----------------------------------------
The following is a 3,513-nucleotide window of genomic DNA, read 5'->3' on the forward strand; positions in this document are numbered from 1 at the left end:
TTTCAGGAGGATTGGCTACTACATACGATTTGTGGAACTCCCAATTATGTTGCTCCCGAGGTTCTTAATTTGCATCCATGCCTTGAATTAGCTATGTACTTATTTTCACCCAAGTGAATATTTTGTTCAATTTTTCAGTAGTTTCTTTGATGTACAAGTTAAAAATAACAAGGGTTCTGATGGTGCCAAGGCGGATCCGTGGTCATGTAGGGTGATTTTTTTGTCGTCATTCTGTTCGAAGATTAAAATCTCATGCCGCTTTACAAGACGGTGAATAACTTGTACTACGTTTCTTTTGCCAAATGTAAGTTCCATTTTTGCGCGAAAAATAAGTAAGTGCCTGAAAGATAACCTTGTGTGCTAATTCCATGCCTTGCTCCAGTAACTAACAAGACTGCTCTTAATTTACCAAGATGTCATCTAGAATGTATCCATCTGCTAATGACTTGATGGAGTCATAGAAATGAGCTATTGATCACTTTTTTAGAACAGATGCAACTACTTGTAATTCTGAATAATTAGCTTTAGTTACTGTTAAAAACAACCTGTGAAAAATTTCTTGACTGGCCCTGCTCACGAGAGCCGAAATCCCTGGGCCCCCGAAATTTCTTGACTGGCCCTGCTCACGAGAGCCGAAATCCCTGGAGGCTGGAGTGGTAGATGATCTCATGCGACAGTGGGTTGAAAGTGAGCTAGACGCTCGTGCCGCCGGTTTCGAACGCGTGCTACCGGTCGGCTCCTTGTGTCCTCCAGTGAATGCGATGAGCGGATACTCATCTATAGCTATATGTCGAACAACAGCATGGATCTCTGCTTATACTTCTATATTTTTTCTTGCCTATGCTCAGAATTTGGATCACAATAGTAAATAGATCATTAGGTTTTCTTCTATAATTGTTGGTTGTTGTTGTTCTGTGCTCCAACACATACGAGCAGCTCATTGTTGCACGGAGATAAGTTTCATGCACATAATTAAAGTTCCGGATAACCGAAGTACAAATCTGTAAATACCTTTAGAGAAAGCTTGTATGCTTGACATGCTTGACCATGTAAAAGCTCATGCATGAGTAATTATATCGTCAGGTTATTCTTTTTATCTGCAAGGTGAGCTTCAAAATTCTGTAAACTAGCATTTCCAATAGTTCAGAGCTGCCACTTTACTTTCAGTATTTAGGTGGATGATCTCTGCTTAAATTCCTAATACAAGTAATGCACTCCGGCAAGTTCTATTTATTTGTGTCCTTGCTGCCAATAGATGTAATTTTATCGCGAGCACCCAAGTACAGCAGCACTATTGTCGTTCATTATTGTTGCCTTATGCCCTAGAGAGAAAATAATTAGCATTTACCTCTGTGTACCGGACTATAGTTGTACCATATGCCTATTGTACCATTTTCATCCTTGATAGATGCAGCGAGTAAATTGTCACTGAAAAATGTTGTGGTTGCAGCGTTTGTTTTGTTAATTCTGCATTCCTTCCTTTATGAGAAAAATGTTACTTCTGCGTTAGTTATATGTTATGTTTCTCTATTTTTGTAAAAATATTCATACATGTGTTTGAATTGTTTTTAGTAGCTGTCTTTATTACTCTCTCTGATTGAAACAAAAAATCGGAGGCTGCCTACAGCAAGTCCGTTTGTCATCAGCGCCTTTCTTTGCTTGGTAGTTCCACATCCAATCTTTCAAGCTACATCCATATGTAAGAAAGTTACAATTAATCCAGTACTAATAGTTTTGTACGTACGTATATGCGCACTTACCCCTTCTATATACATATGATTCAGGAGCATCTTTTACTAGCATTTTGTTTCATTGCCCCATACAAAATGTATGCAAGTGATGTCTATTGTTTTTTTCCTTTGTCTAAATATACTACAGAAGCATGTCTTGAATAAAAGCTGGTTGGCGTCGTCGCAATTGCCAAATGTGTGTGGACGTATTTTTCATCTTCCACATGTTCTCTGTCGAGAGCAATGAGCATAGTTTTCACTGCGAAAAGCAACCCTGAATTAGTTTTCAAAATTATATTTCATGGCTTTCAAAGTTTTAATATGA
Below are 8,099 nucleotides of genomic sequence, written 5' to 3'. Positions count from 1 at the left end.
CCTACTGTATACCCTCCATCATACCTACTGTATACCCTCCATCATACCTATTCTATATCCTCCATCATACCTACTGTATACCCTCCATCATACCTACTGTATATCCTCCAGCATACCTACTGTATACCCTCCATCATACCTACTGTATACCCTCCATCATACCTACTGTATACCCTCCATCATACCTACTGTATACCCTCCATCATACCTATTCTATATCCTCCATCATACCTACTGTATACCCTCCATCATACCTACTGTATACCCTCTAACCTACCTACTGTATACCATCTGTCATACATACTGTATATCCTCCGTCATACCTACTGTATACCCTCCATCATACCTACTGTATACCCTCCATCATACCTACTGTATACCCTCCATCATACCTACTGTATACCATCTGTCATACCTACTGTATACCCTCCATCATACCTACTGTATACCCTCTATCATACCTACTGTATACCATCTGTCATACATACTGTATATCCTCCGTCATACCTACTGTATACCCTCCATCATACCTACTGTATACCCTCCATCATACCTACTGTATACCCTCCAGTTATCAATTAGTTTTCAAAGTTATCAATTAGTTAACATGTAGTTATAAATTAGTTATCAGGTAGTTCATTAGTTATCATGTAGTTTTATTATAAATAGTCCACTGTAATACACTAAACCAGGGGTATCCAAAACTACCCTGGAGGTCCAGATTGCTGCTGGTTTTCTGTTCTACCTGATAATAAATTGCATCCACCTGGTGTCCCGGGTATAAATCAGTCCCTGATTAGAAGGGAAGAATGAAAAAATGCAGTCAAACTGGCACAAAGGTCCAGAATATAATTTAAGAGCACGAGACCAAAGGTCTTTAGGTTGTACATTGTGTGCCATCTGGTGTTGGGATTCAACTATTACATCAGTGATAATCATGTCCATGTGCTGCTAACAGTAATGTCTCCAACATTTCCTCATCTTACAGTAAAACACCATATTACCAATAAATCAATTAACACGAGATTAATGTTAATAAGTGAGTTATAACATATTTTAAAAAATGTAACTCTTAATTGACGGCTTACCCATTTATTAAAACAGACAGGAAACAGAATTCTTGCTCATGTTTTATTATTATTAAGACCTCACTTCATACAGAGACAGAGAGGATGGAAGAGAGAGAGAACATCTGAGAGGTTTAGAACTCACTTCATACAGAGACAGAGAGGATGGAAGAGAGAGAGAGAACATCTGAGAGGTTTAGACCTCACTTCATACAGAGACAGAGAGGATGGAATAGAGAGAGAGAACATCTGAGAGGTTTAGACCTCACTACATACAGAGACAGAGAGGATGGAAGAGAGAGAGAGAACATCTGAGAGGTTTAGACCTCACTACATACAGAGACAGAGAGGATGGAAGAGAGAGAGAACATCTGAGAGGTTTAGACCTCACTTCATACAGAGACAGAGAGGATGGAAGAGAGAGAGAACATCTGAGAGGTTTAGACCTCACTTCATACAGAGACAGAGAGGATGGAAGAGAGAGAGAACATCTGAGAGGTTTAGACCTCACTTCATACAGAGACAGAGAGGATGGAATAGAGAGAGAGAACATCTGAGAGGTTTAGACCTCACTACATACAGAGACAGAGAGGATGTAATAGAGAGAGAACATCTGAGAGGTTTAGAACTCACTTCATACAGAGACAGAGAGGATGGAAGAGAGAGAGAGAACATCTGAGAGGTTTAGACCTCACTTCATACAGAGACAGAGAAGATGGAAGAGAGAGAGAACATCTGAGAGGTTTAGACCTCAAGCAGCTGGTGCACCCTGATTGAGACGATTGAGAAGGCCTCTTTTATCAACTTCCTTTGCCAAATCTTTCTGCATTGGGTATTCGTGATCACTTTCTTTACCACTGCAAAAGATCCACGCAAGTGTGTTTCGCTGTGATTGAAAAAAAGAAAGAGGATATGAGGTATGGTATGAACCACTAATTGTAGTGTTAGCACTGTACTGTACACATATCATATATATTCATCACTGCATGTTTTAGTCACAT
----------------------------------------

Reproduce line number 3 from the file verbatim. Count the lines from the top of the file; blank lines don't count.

Below are 8,099 nucleotides of genomic sequence, written 5' to 3'. Positions count from 1 at the left end.